Jeep Grand Wagoneer - The Grand Wagoneer RebornPosted in Project Vehicles on January 1, 2005
It's been more than 12 years since the final Grand Wagoneer rolled off the Jeep assembly line. As the last of the "Big-Iron" Jeeps, the Wagoneer died not from lack of sales or popularity, but in the name of Corporate Average Fuel Economy and manufacturing convenience. The Grand Wagoneer should have ridden off into the sunset, like old cowboys are supposed to do, but it didn't. It has continued to ride proudly, first with loyal original owners and later with buyers who rediscovered its unique cachet. Soon after Chrysler pulled the plug, an unusual commodity market was spawned and the Grand Wagoneer began its second life as a beloved American retro classic.
The Grand Wagoneer is often heralded as the prototypical SUV. That's an accurate portrayal, though it certainly cannot be said it was the first SUV. The Wagoneer, as it was known before the name was purloined in 1984 for a new compact SUV, was the first large production 4x4 to feature comfortable, truly carlike appointments. It stood out with driving manners that were far more civilized than those of the average boorish four-wheeler of the era. The Wagoneer moved steadily upmarket during its first decade and a version of it eventually became the first true luxury SUV. Clearly, the Wagoneer founded a kingdom that it ruled for many years.
Not long after becoming a production cast-off, Grand Wagoneers became seriously trendy and exclusive. It's a variation on the old orphan-makes-good story. The big question is...why? When compared to the sleek new SUVs, anyone would be forgiven for calling them anachronistic behemoths that rely upon stone-age technology. If you ask Leon Miller, though, he'll give you a big smile and say, "The Grand Wagoneer is the automotive equivalent of John Wayne in a tux with a six-shooter tucked into his belt."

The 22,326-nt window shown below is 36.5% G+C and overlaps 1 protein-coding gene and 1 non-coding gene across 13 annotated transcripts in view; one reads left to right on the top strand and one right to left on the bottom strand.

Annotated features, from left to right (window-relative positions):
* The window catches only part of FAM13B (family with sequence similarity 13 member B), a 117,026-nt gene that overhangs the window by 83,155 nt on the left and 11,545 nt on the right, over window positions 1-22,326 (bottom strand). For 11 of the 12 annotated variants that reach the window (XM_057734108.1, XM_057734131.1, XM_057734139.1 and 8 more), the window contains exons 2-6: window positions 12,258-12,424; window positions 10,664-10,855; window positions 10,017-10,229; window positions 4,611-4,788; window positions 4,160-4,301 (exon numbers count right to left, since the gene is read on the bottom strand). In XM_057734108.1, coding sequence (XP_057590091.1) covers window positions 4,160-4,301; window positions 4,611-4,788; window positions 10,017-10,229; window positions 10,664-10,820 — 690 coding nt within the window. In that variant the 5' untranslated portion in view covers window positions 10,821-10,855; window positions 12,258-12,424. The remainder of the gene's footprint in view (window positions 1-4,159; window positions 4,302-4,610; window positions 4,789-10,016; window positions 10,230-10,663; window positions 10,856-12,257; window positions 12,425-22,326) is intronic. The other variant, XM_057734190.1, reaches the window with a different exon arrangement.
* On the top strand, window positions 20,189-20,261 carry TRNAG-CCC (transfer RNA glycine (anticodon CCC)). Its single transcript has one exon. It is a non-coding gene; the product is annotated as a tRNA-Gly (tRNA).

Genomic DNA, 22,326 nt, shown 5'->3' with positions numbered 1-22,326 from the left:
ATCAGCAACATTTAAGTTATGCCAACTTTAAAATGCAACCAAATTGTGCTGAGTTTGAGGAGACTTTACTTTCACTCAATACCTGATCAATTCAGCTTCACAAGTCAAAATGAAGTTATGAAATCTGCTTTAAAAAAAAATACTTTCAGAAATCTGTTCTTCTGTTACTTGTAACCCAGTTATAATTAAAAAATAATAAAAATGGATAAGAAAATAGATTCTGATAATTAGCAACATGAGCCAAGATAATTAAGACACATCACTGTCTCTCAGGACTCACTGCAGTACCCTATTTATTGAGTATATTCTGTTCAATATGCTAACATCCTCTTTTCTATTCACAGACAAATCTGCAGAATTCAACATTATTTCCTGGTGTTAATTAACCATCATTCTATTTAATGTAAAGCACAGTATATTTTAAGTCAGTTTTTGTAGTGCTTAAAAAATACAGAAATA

By all reports, this retired Kerrville, Texas cattleman was the first entrepreneur to spot the possibilities in finding pristine Grand Wagoneers for hungry buyers. In 1992, Miller went looking for a replacement Grand Wagoneer to fill his own garage and found they had been quietly nixed from the Jeep lineup. This inspired a quest to find himself the nicest, newest preowned rig in the country. His successful campaign had him scaring up more nice ones for friends and neighbors. By the end of that first year, he had sold 12 and came out of retirement to form Wagonmaster, a company specializing in pristine, low-mile Grand Wagoneers. Since then, Wagonmaster has sold 862 units worldwide and within the last five years, several other entrepreneurs have begun to dabble in the same market.
If you ask Miller what attracts buyers to Grand Wagoneers he cites the "woody" look as the biggest draw, but customers are also attracted to the great visibility and the solid feel. With a curb weight of around 4,500 pounds, the Grand Wagoneer is likely to come out on top in most sheetmetal-to-sheetmetal altercations, but it's actually lighter than a Tahoe or Expedition and much smaller than a Suburban or Excursion. Though EPA fuel mileage is abysmal at 11 city, 13 highway, it's not that much lower than the current range offered by today's big SUVs, and understandable when its archaic 360ci, two-barrel carbureted V-8 engine and three-speed automatic are considered.
There are more esoteric reasons for the Grand Wagoneer's trip down trendy lane. For the younger crowd, it's often a case of love at first sight. The solid lines, roomy interior and muscular chassis of the Grand Wagoneer reflect an era they know only from movies or family albums. For others, it's a case of love at remembrance. Grand Wagoneers often find homes with people wanting to replace one fondly recalled or to finally own something they coveted before they achieved financial success.
Miller's customers are a good yardstick for measuring the phenomenon; they run the gamut of occupations and lifestyles. The main commonality is being the ability to afford the $15,000-$20,000 price tag. An understandable first thought is that the Grand Wagoneer is strictly a male seasoned-citizen's rig, but the average age of his buyers runs from the late 20s to the early 30s, with a slim majority being women. As a bloc, the biggest number of Miller's Grand Wagoneers go to people in professions that require an artistic eye. Fully a third of his customers are either architects or interior designers. Some of them are quite well known, such as world-famous interior designer Philipe Starke. Realtors account for another big block.